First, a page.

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Publication numberUS4566658 A
Publication typeGrant
Application numberUS 06/519,421
Publication dateJan 28, 1986
Filing dateAug 1, 1983
Priority dateAug 1, 1983
Fee statusLapsed
Publication number06519421, 519421, US 4566658 A, US 4566658A, US-A-4566658, US4566658 A, US4566658A
InventorsPerry R. DiGiovanniantonio, William J. Zimmer
Original AssigneeThe United States Of America As Represented By The Secretary Of The Navy
Export CitationBiBTeX, EndNote, RefMan
External Links: USPTO, USPTO Assignment, Espacenet
Aircraft barricade
US 4566658 A
Abstract
A webbing system is disclosed for use as an aircraft barricade wherein a rality of rectangularly-shaped engaging loops are arranged in an alternating, multi-planar array and suspended across a landing area in the path of an approaching aircraft upon an assembly of support loops stretched between a pair of stanchions and connected on either side to an energy absorbing device. Slidably connected along upper and lower horizontal components of the support loops, the engaging loops are free to move laterally along the support loops toward the longitudinal axis of the aircraft when penetrated by the fuselage so that the aircraft is ensnared about its wings by the loops with equalized loading and its forward motion arrested.
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Claims(12)
What is claimed is:
1. A webbing system for arresting the forward motion of a landing aircraft comprising:
a plurality of first rectangular loops juxtaposed in substantially parallel planes and adapted to be extended substantially vertically across the path of the aircraft; and
a plurality of second rectangular loops arranged within said first rectangular loops in alternating transverse rows substantially coplanar with the respective planes of said first loops, said second loops being slidably connected to respective ones of said first loops to permit a lateral movement along the entire length thereof and equalize loading on the aircraft's wings, said second loops furthermore positioned side-by-side in the transverse rows, those in alternate rows being substantially aligned with each other and those in adjacent rows being laterally offset from each other by approximately one-half the width of said loops.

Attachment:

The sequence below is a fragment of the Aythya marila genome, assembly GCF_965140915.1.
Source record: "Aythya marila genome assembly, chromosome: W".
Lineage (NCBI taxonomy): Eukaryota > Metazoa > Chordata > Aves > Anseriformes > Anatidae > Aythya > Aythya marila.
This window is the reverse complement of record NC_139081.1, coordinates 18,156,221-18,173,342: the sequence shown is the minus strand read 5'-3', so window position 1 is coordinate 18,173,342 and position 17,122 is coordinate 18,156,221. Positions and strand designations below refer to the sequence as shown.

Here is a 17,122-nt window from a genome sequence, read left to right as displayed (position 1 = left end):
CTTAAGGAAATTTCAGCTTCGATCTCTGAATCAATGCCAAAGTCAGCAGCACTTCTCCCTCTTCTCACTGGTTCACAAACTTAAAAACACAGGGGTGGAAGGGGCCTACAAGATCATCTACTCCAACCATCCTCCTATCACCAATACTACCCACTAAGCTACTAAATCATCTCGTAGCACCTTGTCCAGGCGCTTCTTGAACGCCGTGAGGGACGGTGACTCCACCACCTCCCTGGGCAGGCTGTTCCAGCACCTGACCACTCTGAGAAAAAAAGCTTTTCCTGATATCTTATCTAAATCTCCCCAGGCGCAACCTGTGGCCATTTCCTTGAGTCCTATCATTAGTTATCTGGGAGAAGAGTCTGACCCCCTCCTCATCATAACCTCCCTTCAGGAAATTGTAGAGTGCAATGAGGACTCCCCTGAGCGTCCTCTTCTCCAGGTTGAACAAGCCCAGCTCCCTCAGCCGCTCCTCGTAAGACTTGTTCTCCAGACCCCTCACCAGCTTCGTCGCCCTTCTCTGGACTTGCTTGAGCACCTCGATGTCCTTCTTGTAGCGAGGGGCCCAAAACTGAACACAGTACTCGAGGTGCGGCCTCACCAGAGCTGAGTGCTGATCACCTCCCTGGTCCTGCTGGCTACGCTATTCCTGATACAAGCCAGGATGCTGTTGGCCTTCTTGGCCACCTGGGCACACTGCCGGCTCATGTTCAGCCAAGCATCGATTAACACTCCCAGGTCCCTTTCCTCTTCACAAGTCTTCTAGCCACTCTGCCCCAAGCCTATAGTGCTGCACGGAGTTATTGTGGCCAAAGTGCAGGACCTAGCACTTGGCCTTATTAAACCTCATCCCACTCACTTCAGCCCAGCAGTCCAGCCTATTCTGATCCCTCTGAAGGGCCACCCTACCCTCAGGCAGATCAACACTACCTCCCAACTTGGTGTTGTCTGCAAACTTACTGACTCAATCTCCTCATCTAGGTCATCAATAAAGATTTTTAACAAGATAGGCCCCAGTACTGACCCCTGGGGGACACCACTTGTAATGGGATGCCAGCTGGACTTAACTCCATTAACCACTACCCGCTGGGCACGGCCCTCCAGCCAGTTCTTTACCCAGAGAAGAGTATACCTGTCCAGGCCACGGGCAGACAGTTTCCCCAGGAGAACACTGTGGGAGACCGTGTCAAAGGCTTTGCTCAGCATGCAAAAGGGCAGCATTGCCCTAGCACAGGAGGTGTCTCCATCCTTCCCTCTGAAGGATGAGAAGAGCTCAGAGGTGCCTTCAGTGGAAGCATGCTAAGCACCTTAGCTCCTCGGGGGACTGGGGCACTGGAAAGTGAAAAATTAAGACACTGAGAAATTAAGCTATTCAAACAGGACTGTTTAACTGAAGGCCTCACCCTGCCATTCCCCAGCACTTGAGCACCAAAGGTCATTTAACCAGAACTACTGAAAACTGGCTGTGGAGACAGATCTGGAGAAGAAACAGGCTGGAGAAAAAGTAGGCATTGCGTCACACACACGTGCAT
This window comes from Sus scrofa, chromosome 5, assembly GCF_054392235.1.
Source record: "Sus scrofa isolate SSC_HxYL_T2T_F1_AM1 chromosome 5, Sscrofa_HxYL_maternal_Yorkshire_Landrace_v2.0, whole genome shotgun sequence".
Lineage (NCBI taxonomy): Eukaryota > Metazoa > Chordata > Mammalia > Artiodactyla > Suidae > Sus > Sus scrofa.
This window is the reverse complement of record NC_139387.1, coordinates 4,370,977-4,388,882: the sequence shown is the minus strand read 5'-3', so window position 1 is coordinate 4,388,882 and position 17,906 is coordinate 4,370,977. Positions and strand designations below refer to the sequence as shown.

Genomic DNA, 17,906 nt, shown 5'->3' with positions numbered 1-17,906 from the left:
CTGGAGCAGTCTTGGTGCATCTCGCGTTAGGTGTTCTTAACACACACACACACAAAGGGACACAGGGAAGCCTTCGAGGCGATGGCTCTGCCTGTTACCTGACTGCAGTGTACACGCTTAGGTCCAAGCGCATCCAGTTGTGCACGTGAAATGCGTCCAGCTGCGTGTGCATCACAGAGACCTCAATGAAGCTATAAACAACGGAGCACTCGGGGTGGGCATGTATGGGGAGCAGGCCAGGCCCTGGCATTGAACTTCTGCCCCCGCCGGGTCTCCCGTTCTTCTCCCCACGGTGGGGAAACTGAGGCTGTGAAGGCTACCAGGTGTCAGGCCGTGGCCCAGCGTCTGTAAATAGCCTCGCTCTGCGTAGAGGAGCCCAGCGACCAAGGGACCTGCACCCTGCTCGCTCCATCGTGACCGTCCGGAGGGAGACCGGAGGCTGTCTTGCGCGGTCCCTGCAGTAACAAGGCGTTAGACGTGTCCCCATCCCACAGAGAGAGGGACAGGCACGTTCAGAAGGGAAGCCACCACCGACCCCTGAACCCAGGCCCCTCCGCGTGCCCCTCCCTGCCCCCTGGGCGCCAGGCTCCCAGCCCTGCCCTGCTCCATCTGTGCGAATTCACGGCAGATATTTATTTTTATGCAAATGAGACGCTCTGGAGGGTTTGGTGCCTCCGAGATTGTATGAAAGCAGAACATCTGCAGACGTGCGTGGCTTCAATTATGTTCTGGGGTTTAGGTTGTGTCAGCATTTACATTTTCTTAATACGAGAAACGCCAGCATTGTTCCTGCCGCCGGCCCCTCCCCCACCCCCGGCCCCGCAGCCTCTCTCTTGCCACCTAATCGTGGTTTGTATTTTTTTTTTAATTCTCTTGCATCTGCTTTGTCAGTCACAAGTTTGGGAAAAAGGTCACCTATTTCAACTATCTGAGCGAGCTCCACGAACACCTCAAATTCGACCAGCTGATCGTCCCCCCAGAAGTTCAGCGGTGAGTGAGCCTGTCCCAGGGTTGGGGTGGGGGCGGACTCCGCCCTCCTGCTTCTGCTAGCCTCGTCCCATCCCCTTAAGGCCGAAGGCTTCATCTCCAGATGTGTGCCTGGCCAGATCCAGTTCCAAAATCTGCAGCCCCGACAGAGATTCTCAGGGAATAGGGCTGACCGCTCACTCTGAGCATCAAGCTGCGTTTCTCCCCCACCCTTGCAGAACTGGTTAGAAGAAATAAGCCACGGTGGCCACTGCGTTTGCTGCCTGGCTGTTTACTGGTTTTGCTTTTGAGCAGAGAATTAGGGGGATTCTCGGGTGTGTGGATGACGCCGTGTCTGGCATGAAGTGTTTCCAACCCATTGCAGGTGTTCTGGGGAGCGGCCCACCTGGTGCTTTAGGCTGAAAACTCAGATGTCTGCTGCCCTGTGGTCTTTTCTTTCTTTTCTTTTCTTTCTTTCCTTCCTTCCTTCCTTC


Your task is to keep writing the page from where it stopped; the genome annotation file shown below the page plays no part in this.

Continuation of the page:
2. A webbing system according to claim 1, wherein:
said second loops are formed to coextend with the vertical elevation of said first loops.
3. A webbing system according to claim 2, wherein:
each of said first and second loops comprises a relatively strong, flexible webbing material.
4. A webbing system according to claim 3, wherein said webbing material comprises nylon.
5. A webbing system according to claim 4, wherein:
said first loops are coated with a relatively thin layer of polyurethane to increase abrasion resistance and prevent tearing; and
said second loops are edged with a U-shaped polyurethane-coated nylon material.
6. An aircraft barricade, comprising:
a plurality of first rectangular loops juxtaposed in substantially parallel planes;
support means releasably connected to said first rectangular loops for extending said first loops substantially vertically across a projected path of an incoming aircraft;
energy absorber means connected to said first rectangular loops for applying substantially horizontal restraint forces to said loops; and
a plurality of second rectangular loops arranged within said first rectangular loops in an alternating multi-planar array, said second loops being substantially disposed within respective planes of said first loops and slidably connected thereto to permit lateral movement along the entire width thereof and equalize loading on the aircraft wings, said second loops furthermore positioned side-by-side, alternated in transverse rows substantially coplanar with the respective planes of said first loops, substantially aligned with each other in alternate transverse rows, and laterally offset from each other in adjacent transverse rows by approximately one-half the width of said loops.
7. An aircraft barricade according to claim 6, wherein:
said second loops are formed to coextend with the vertical elevation of said first loops.
8. An aircraft barricade according to claim 7, wherein said energy absorber means comprises:
a pair of energy absorbers located on either side of the projected path of the incoming aircraft; and
lengths of cable engaging said energy absorbers and connected to the respective sides of said first loops near the middle thereof.